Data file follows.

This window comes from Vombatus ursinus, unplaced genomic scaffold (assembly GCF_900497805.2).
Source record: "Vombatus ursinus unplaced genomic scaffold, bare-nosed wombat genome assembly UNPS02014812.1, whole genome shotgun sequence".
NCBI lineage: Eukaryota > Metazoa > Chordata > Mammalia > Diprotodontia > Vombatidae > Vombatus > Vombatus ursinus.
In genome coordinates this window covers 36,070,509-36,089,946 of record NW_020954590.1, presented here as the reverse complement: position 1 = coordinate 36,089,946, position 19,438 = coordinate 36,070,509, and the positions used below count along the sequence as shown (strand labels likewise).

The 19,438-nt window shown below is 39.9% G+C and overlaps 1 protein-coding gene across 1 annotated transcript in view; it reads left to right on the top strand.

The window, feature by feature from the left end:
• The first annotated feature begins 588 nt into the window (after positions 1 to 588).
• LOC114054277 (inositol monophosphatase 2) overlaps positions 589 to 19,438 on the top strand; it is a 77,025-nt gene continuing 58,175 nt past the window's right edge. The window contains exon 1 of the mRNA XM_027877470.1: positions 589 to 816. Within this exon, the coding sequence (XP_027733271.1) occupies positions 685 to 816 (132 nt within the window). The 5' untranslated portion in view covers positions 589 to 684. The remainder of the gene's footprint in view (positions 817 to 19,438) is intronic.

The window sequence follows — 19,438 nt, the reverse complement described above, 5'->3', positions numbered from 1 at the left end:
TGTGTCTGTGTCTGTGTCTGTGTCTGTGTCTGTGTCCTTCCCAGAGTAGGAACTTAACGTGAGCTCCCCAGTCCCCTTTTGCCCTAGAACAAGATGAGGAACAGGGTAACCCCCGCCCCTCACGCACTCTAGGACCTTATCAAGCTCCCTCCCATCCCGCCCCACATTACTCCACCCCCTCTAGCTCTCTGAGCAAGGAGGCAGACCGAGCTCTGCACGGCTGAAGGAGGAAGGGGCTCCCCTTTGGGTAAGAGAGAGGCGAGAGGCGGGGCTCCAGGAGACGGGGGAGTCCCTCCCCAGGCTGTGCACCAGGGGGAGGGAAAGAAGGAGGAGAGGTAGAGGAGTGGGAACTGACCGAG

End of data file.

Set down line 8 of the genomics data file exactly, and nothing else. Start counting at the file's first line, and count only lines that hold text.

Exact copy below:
• LOC114054277 (inositol monophosphatase 2) overlaps positions 589 to 19,438 on the top strand; it is a 77,025-nt gene continuing 58,175 nt past the window's right edge. The window contains exon 1 of the mRNA XM_027877470.1: positions 589 to 816. Within this exon, the coding sequence (XP_027733271.1) occupies positions 685 to 816 (132 nt within the window). The 5' untranslated portion in view covers positions 589 to 684. The remainder of the gene's footprint in view (positions 817 to 19,438) is intronic.